I thought I would look into greater depth regarding the former Bircher Boulevard, which while still preserved as a highway exit off Interstate 70, has largely been destroyed. I looked at the houses on the south side of the former boulevard back in April of 2019, and I can only imagine what happened to the property values and quality of life of the houses and people who called the area home in the Penrose neighborhood.
The area remained largely rural well into the Twentieth Century, as can be seen above in this photograph where North Kingshighway split into Northwest and Northeast branches (how many people alive to remember that?). I suspect World War II and the construction of the great ordnance plant helped to finally fill in this corner of the city, as well as the post-war housing crunch. Interestingly, to the north Walnut Park looks complete.
But just look at the disruption of the interstate’s construction, shown below at Union Boulevard. It must have been psychologically devastating. I remember a woman who grew up in Old North telling me that even if a family’s house was not demolished for the interstate, many people chose to move anyway, seeing it as the “writing on the wall” for the neighborhood.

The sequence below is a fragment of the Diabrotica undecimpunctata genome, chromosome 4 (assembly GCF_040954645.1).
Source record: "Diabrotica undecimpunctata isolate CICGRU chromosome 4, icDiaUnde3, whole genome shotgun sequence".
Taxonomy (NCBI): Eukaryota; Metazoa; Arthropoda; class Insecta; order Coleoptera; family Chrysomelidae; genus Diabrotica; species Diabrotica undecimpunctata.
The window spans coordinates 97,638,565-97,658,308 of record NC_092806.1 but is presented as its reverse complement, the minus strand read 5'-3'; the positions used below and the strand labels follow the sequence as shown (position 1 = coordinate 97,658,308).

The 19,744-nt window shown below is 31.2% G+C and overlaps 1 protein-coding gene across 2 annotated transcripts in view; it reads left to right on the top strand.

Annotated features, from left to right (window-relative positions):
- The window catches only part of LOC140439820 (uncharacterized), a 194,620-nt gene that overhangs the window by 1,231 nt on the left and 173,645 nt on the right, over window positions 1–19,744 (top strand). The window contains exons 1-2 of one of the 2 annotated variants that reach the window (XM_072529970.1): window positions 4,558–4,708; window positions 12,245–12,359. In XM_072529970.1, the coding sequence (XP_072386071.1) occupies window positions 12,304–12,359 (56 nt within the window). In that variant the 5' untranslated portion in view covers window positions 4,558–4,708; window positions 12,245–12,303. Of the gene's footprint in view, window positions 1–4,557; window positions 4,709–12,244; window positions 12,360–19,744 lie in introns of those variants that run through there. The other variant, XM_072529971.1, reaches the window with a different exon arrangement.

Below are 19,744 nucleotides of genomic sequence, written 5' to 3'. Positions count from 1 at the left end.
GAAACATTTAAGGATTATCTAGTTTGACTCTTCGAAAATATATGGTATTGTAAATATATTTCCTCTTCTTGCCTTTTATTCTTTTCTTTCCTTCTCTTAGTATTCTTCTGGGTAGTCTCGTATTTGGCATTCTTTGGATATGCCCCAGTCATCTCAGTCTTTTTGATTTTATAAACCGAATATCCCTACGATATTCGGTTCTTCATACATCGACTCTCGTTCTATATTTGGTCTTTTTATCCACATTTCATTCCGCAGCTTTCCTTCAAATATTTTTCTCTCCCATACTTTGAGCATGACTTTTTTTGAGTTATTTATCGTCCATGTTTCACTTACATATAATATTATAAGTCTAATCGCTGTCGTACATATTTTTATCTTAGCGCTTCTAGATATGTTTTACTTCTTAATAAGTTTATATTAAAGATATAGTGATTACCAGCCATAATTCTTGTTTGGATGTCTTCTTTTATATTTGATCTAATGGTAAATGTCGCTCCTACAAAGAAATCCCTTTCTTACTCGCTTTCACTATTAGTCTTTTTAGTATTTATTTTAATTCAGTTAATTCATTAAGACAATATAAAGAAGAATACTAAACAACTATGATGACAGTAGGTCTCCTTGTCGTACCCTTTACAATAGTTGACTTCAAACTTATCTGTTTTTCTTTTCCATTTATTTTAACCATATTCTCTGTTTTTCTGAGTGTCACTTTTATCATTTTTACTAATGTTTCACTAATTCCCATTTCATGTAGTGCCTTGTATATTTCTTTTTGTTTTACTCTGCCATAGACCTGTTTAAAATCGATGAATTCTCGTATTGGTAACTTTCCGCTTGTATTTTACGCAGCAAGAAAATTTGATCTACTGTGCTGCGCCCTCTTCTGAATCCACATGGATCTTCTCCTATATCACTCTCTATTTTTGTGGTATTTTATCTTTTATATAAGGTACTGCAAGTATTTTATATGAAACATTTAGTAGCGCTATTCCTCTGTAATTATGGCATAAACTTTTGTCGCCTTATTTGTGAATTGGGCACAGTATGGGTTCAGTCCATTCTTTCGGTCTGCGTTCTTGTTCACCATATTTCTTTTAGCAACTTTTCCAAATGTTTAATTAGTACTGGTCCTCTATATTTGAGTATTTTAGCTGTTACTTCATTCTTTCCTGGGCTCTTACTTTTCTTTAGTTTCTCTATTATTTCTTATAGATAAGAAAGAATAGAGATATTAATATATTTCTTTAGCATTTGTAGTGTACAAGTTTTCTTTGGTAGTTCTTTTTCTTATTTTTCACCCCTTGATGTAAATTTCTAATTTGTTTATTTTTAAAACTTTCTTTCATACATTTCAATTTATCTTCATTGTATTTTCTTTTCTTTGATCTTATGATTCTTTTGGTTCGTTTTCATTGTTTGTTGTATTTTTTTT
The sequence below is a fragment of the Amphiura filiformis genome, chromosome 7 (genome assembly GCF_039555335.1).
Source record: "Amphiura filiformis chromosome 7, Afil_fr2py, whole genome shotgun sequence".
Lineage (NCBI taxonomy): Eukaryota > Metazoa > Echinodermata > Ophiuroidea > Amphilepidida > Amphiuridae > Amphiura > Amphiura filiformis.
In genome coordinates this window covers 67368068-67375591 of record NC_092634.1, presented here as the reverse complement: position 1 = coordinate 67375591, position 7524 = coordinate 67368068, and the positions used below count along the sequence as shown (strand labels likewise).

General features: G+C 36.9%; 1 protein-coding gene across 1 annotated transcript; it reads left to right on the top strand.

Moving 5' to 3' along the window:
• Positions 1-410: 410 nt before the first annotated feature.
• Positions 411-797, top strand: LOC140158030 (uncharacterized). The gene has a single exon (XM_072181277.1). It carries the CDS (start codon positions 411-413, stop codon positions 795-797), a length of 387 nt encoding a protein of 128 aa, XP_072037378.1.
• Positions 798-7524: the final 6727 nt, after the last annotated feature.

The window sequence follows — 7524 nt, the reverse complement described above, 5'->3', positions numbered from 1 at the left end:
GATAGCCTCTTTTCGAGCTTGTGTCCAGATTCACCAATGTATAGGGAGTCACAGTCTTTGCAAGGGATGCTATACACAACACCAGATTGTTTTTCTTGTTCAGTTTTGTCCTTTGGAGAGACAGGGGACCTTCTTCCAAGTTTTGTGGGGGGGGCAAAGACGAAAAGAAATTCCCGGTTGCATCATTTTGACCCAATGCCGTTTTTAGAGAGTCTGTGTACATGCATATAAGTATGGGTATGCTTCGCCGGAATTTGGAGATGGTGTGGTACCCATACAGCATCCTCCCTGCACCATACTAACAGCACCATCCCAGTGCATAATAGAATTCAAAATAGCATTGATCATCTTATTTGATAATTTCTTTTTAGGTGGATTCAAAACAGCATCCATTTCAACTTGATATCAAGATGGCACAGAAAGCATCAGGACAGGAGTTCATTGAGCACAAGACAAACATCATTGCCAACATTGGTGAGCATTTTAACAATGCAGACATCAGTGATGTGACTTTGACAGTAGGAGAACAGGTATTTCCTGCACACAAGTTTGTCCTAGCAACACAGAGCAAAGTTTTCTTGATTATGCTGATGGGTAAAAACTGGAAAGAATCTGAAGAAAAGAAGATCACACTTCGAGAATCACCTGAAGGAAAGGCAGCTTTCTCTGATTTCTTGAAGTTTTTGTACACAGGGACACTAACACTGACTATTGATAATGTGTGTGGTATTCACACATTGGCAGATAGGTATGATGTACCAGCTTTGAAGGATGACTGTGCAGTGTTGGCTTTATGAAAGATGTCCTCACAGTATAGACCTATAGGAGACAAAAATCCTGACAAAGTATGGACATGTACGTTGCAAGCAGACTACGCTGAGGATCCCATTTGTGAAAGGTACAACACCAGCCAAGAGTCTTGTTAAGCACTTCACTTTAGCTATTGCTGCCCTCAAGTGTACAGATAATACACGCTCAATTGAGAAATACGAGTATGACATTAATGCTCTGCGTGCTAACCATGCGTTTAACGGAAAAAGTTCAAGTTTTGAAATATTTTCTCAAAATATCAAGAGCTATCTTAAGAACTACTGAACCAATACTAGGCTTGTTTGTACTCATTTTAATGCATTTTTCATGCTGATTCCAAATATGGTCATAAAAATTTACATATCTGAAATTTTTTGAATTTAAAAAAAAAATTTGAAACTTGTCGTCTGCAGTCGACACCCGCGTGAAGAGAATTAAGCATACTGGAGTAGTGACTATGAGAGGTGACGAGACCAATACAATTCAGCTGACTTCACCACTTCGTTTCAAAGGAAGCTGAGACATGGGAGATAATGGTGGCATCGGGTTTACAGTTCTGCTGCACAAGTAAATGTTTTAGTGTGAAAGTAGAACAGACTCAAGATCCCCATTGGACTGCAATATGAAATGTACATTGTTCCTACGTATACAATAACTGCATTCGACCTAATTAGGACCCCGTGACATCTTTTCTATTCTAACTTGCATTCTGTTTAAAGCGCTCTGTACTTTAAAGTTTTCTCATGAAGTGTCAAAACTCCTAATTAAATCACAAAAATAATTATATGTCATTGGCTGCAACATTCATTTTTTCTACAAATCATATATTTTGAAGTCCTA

This house sits vacant in Penrose Park, a relic of disinvestment that came with the interstates. I would love to know its story.
Likewise, architectural masterpieces such as the house below were lost at the southeast corner of the intersection of what is now Interstate 70 and West Florissant Avenue, a victim of the slash through the heart of the city.